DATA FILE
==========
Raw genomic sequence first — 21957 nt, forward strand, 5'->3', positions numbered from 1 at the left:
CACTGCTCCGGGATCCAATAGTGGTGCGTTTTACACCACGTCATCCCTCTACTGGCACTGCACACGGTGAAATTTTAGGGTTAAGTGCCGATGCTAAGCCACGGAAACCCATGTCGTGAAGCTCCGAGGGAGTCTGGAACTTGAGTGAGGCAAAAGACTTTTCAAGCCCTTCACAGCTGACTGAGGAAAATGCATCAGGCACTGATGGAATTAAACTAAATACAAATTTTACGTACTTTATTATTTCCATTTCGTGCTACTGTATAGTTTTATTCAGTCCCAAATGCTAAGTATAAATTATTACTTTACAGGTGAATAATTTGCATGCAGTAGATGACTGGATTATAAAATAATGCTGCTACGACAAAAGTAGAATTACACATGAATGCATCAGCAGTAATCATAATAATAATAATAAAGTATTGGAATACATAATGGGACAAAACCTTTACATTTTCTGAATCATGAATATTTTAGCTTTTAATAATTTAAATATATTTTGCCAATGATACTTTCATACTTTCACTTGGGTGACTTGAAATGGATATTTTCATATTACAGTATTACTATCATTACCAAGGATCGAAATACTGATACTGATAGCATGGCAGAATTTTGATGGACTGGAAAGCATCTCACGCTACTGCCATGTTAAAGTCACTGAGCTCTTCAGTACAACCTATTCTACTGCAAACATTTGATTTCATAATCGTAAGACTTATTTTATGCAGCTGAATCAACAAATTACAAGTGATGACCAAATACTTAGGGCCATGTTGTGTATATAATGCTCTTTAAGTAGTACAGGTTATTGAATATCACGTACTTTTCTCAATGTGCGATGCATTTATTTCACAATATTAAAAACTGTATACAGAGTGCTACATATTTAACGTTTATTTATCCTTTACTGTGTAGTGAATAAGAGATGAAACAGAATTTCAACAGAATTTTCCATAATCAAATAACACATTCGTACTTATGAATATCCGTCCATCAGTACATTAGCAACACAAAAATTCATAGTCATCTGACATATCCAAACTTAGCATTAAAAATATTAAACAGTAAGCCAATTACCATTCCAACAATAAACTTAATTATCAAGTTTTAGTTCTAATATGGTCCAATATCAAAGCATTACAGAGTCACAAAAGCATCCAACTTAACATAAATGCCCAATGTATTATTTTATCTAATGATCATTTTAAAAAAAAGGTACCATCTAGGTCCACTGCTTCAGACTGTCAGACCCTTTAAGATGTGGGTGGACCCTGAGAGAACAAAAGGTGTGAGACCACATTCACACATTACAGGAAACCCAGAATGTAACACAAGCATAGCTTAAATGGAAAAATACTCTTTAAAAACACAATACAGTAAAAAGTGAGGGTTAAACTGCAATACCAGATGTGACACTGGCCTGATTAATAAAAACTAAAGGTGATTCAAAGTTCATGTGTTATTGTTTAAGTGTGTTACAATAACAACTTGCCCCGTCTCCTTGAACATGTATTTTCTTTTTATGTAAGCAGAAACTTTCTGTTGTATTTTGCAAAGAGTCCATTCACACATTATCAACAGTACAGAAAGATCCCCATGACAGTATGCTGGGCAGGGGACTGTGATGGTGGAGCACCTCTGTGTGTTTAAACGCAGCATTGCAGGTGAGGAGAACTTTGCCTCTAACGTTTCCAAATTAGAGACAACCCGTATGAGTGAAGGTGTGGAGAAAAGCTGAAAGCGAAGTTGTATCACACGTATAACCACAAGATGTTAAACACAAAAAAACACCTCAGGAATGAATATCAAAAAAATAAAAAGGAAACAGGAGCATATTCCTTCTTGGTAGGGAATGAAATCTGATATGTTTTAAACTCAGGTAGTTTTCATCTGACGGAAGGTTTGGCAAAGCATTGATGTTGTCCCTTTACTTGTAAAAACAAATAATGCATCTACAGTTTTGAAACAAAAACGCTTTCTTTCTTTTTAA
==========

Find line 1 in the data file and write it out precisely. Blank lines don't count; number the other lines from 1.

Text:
Raw genomic sequence first — 21957 nt, forward strand, 5'->3', positions numbered from 1 at the left: